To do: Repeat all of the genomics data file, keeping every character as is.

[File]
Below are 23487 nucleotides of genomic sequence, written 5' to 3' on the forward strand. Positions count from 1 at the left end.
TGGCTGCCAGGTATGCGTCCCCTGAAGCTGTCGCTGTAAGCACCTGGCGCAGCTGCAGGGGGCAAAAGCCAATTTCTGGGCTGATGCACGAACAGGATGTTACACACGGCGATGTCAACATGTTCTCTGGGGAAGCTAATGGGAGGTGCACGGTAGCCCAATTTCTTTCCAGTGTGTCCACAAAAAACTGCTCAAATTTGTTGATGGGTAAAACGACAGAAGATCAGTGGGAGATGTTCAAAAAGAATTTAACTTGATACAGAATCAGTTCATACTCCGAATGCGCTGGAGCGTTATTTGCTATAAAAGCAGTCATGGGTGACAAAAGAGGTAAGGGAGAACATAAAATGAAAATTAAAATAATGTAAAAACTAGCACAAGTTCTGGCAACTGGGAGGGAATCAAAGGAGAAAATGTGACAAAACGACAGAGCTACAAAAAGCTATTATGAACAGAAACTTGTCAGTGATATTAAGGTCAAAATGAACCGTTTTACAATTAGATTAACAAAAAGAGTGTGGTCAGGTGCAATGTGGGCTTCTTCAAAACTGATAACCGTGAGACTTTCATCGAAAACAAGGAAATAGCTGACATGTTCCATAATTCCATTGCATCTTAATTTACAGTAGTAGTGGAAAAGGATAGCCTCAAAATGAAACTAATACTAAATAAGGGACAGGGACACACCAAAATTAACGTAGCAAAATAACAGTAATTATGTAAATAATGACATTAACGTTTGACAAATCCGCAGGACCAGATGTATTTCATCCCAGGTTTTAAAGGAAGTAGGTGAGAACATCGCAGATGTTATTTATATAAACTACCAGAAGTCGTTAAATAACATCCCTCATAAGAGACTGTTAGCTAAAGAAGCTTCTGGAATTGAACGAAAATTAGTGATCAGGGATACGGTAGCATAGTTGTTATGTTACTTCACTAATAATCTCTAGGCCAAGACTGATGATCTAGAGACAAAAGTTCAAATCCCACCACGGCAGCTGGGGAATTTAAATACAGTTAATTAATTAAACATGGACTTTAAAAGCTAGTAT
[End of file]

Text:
Below are 23487 nucleotides of genomic sequence, written 5' to 3' on the forward strand. Positions count from 1 at the left end.
TGGCTGCCAGGTATGCGTCCCCTGAAGCTGTCGCTGTAAGCACCTGGCGCAGCTGCAGGGGGCAAAAGCCAATTTCTGGGCTGATGCACGAACAGGATGTTACACACGGCGATGTCAACATGTTCTCTGGGGAAGCTAATGGGAGGTGCACGGTAGCCCAATTTCTTTCCAGTGTGTCCACAAAAAACTGCTCAAATTTGTTGATGGGTAAAACGACAGAAGATCAGTGGGAGATGTTCAAAAAGAATTTAACTTGATACAGAATCAGTTCATACTCCGAATGCGCTGGAGCGTTATTTGCTATAAAAGCAGTCATGGGTGACAAAAGAGGTAAGGGAGAACATAAAATGAAAATTAAAATAATGTAAAAACTAGCACAAGTTCTGGCAACTGGGAGGGAATCAAAGGAGAAAATGTGACAAAACGACAGAGCTACAAAAAGCTATTATGAACAGAAACTTGTCAGTGATATTAAGGTCAAAATGAACCGTTTTACAATTAGATTAACAAAAAGAGTGTGGTCAGGTGCAATGTGGGCTTCTTCAAAACTGATAACCGTGAGACTTTCATCGAAAACAAGGAAATAGCTGACATGTTCCATAATTCCATTGCATCTTAATTTACAGTAGTAGTGGAAAAGGATAGCCTCAAAATGAAACTAATACTAAATAAGGGACAGGGACACACCAAAATTAACGTAGCAAAATAACAGTAATTATGTAAATAATGACATTAACGTTTGACAAATCCGCAGGACCAGATGTATTTCATCCCAGGTTTTAAAGGAAGTAGGTGAGAACATCGCAGATGTTATTTATATAAACTACCAGAAGTCGTTAAATAACATCCCTCATAAGAGACTGTTAGCTAAAGAAGCTTCTGGAATTGAACGAAAATTAGTGATCAGGGATACGGTAGCATAGTTGTTATGTTACTTCACTAATAATCTCTAGGCCAAGACTGATGATCTAGAGACAAAAGTTCAAATCCCACCACGGCAGCTGGGGAATTTAAATACAGTTAATTAATTAAACATGGACTTTAAAAGCTAGTAT